The revised GRE test format claims to be more
"test-taker" friendly, but that really depends on what
kind of test-taker you are. The following points
summarize the most important changes to the GRE:
New Question Types: The
has some new question types such as
multiple choice questions with multiple correct
- Format & Scoring: The layout of
the Revised GRE is a bit different than its
predecessor's. Instead of seven sections, and scores
between 200 and 800, the new GRE consists of 6
Analytical Writing – Two essays, 30 minutes
allotted for each
Quantitative Reasoning – 2 sections of about 20 math
questions in 35 minutes each
- Verbal Reasoning – 2 sections of about 20 verbal
questions in 30 minutes each
The scores of the Revised
General GRE will be given between 130 and 170, and
you may see an experimental section during your test
as well, but there is nothing to distinguish it from
the graded sections of the test.
Complex Reasoning Skills: The
Revised GRE now emphasizes more cognitive and
complex reasoning skills than before. This means
that you will face more text-based materials, such
as reading passages, less dependence on isolated
vocabulary knowledge, and a broader selection of
reading material, including some passages and
questions based on principles of logical arguments.
No More Analogies and Analogies:
Good riddance. These highly subjective questions
were fairly confusing for many students, and they
will not be missed.
While both versions of this test are adaptive (meaning the difficulty of the questions you face
adjusts based on your performance), the Revised GRE
is a bit different. Instead of adjusting the
difficulty of each question you face, the test will
perform an analysis after every section. This
basically means that the second section of each
subject that you face on the GRE will consist of
questions chosen based on your performance during
the first section.
Question Navigation: One
distinctly test-taker friendly feature of the new
test is students' ability to navigate through each
section at will, and go back and forth to questions
within a section. On the old test, students were not
allowed to see the next question until they had
submitted an answer, and were not permitted to
return to previous questions at any time.
Mark and Review: Students can
click Mark to mark a question for review
later, and Review to examine an overview of
all questions in that section. The test software
explicitly indicates these features in the upper
right hand corner of the testing screen.
No More Essay Choice: Students were at one point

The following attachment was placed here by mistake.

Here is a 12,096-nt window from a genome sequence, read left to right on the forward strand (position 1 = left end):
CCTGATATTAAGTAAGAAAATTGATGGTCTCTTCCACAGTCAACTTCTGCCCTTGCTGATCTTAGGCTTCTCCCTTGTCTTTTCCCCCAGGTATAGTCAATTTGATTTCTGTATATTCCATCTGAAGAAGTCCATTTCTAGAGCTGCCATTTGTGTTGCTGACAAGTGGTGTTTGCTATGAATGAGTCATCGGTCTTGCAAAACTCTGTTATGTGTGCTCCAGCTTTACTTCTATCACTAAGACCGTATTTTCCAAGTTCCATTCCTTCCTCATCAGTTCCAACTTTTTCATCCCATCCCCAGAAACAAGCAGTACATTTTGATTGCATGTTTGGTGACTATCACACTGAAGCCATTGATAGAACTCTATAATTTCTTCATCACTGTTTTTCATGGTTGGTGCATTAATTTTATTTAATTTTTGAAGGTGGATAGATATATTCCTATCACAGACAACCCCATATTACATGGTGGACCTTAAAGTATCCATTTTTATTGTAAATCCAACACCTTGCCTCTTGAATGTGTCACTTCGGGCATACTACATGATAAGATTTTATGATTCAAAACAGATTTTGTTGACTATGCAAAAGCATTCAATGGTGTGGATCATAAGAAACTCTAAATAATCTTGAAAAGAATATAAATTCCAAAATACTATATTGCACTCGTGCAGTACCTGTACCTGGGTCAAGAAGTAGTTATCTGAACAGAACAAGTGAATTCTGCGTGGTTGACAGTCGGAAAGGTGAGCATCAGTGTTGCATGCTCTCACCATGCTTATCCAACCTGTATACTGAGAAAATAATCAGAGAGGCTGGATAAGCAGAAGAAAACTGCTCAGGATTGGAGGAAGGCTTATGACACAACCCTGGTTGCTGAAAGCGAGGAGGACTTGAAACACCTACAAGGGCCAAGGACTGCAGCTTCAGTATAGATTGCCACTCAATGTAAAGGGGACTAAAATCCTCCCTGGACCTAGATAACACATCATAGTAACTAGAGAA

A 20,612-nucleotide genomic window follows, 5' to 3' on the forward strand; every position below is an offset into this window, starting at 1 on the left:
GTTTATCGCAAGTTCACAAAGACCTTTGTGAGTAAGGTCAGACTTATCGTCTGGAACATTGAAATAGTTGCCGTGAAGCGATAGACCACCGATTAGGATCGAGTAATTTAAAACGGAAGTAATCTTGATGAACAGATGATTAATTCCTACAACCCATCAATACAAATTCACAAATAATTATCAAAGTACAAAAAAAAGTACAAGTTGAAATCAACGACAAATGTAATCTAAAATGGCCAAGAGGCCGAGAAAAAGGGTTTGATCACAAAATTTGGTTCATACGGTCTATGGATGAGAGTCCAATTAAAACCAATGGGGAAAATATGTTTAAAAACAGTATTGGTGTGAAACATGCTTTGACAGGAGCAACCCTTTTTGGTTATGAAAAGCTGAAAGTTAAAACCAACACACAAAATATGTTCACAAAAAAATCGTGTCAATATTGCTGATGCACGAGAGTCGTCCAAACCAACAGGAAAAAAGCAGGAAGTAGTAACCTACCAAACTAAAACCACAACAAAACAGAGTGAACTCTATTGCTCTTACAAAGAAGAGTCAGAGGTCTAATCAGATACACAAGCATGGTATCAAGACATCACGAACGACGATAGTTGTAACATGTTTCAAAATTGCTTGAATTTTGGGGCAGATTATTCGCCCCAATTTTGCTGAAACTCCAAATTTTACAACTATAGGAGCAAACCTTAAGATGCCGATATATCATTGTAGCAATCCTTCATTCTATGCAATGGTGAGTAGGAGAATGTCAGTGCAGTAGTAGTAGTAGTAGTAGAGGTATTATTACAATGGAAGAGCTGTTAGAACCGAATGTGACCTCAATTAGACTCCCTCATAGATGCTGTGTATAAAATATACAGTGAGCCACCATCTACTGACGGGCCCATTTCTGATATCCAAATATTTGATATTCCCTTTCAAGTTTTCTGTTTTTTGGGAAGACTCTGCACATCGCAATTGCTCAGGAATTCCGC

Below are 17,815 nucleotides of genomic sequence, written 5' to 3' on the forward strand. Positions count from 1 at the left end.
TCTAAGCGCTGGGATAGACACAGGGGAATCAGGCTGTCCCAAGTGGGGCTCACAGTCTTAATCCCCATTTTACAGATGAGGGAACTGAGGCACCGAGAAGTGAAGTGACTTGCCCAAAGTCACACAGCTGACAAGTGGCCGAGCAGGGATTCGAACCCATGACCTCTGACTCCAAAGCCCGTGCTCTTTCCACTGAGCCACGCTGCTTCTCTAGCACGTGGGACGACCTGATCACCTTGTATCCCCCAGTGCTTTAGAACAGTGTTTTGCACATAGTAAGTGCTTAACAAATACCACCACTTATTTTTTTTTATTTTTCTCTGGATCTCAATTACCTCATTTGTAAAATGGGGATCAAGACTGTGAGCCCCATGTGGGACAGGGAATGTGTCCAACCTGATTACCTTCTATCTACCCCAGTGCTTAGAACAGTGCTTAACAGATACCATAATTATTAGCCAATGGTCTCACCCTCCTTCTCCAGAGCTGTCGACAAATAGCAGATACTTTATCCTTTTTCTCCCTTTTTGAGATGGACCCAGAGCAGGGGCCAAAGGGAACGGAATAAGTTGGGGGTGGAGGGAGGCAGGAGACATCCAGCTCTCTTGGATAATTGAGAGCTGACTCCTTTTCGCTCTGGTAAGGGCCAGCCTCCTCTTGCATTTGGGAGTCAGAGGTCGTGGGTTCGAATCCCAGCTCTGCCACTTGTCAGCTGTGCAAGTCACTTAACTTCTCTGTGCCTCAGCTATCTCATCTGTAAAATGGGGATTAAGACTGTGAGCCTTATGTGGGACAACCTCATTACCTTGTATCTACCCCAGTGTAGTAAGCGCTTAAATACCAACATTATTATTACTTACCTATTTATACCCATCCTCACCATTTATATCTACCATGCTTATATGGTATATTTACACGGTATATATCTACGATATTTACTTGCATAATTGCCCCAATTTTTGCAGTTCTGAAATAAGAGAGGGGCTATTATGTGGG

able to choose from two "Analyze an Issue" essays. However, the test no longer
offers this choice; students must write about
the issue they are given. The "Analyze an
Argument" essay remains the same; students are
not given a choice of the subject matter for that
- On-Screen Calculator: Another
test-taker friendly feature is the addition of an
on-screen calculator. Although its functionality is
not extremely advanced, it does allow students to
forego arithmetic calculations. It even has a basic
copy and paste function that enables students to
directly transfer the calculator screen to the
answer box for a question.
Overall, the Revised GRE isn't a world of difference.
Complex Reasoning, Question Navigation, and the removal
of Antonyms and Analogies are the most significant
changes that have been implemented for this version of
Here is a quick summary of the test structure:
||2 sections of 20
questions Each section to be completed in 35
||2 sections of 20
questions Each section to be completed in 30
||2 essay prompts, an
"issue task" and an "argument task"
Section-based computer-adaptive testing (CAT)
The Verbal and Quantitative sections of the test use
a section-based computer-adaptive testing (CAT) format.
This is a brand new change in the revised GRE. The
section-based computer-adaptive testing (CAT) format
automatically adjusts the difficulty in the second
section of the same topic. For example, if you perform
well in the first quantitative reasoning section of the
test, you are more likely to find tougher questions on
the second quantitative reasoning section.
Taking the GRE
The GRE revised General Test continues to be a
computer based test. The test is administered year-round
at various centers in most locations around the world. The paper-based test is
offered in areas of the world where computer-based
testing is not available. The test appointments are
given on a first-come-first-served basis. The GRE scores
are typically available after 10 to 15 days after your test
date. You can take the GRE only once every 60 days, and
no more than five times within any continuous rolling
Return to GRE Index
is a registered
trademark of the Educational Testing Service.
does not endorse, nor is it affiliated in any way with the owner
or any content of this web site.